Star island, while i never went, this place was notorious amongst Unitarian Universalists for conferences, including my now disbanded/replaced LRY (Old b&w pictures of people here). The UU's have been meeting on star island as early as 1923.
Yours truly, Brother chainsaw of the everburning chalice.
posted by blink_left at 11:56 AM on November 26, 2005

Interesting post! Good job.

However, I'm confused. Perhaps the island is strangely shaped or elongated, but the dimensions you list are roughly one square mile (or 1.5 sq. miles actually), and you say the island has an area of 46 acres.

According to Google:
One square mile is equivalent to 640 acres
posted by RockBandit at 11:58 AM on November 26, 2005

Nice post. FYI, for anyone planning to go to Star Island some summer, note that it is unbelievably windy compared to the coast. Next time I go, I'm bringing a baseball cap and a windbreaker.
posted by sophie at 12:14 PM on November 26, 2005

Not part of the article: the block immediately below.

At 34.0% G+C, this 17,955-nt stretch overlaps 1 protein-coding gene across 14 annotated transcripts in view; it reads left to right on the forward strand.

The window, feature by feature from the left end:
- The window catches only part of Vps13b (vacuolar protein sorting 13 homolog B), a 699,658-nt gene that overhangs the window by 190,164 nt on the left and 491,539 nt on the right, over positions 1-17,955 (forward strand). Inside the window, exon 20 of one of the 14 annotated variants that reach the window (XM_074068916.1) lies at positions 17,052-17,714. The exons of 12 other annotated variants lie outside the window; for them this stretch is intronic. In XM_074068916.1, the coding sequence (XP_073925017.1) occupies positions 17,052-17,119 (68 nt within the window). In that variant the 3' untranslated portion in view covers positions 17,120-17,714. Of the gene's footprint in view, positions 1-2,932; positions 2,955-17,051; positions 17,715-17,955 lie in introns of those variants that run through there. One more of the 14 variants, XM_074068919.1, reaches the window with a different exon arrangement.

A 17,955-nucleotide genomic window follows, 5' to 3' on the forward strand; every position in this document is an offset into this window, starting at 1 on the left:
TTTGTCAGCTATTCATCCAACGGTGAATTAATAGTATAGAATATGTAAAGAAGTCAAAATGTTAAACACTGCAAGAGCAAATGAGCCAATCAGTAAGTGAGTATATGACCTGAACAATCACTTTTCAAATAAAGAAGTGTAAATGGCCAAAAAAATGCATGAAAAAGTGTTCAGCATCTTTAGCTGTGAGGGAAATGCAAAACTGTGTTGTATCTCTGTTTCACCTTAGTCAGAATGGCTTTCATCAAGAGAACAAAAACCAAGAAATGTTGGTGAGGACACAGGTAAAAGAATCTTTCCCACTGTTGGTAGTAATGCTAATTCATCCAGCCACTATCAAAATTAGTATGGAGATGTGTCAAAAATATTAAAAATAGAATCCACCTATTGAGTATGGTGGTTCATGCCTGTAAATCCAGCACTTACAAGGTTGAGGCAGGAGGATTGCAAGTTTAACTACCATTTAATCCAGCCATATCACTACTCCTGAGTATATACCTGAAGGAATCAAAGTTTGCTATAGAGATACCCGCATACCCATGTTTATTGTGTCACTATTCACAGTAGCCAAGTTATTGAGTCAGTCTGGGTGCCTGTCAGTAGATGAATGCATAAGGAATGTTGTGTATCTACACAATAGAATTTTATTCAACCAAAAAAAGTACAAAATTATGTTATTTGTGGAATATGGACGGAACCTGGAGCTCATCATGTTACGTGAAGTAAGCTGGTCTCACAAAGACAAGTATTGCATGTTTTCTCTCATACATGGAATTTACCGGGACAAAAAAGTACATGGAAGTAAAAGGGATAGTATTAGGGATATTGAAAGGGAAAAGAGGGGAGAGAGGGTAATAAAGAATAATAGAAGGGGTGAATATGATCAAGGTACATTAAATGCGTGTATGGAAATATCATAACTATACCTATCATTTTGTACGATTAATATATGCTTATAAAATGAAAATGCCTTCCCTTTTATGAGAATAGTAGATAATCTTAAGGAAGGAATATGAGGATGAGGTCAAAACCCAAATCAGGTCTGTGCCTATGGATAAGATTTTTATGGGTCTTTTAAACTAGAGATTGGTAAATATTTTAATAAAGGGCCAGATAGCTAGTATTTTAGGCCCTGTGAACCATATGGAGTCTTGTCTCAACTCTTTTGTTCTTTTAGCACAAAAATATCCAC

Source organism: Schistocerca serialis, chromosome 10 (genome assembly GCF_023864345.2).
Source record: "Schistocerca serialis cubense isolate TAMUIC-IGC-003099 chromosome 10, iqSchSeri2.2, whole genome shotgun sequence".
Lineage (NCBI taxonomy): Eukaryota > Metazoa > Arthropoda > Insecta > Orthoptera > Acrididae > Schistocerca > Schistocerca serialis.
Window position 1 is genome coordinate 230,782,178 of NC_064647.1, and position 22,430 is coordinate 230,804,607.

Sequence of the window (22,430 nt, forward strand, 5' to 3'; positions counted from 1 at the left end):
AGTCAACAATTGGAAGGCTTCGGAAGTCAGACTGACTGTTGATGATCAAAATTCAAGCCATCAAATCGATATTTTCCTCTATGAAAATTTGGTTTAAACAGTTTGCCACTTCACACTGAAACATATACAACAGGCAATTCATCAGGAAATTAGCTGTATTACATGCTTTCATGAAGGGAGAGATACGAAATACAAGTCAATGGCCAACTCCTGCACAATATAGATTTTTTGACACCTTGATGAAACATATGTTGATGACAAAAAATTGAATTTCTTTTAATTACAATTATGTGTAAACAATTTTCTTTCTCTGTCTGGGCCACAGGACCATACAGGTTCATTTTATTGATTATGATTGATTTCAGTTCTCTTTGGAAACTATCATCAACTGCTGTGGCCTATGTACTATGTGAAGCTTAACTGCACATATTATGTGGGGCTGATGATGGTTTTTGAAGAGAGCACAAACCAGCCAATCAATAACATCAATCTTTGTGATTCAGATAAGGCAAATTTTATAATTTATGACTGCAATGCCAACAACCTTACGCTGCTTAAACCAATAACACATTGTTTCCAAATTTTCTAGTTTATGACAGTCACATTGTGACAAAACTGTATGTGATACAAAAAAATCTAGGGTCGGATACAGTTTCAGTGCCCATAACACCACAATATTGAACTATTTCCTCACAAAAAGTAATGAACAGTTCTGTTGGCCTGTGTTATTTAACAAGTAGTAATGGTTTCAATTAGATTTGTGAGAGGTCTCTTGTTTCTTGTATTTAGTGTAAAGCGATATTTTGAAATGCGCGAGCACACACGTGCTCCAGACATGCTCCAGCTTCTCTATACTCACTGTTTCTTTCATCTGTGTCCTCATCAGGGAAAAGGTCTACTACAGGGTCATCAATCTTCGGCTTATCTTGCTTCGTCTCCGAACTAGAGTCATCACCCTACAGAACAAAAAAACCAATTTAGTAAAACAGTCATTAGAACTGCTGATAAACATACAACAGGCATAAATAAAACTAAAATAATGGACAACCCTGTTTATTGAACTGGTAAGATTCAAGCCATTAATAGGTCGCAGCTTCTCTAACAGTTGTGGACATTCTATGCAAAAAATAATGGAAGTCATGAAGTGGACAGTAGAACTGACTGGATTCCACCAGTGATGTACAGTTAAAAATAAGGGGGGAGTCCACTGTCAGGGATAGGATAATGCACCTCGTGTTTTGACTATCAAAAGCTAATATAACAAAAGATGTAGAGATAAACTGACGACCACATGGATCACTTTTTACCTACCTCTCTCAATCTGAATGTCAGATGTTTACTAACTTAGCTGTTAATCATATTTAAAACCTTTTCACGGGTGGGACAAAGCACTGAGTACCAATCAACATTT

A good friend of mine worked for years on Star Island - she was even married there. Do you know Joy?
posted by quibx at 12:33 PM on November 26, 2005

Gosh, this reminds me of Ireland! Everybody asking "do you know... X Y or Z person? After all, there are only 3+million inhabitants!
The weird thing was, even in Rio de Janeiro, I had to say "yes, actually, his brother played Basketball with mine"
Wonderful post, I really enjoyed learning about a part of the world I didn't even know existed! Thanks
posted by Wilder at 12:43 PM on November 26, 2005

Such a sweet, well composed post, making me homesick! (Lived in Kittery Point for 4 years, various other parts of Maine and NH before/after that)

I have great photos of my sister and I on the ferry rides out there when we were little, and several friends from high school went out there to work at the Oceanic (hey Pelican, maybe you knew some of them? I'll catch you on AIM sometime) or at the Shoals Marine Lab.

Appledore Island is also related to another place close to my heart, as both are Observing stations for the AIRMAP project at the University of New Hampshire. (I think you've inspired me to compose a post on another of my favorite New England locations!)
posted by nelleish at 12:48 PM on November 26, 2005

Thanks for the nice post, very interesting.

look at the pelican whose beak can hold more than his belly can. sorry.
posted by Mr T at 12:52 PM on November 26, 2005

Pelican should post that picture of Bill next Talk Like a Pirate Day.
posted by Cranberry at 2:53 PM on November 26, 2005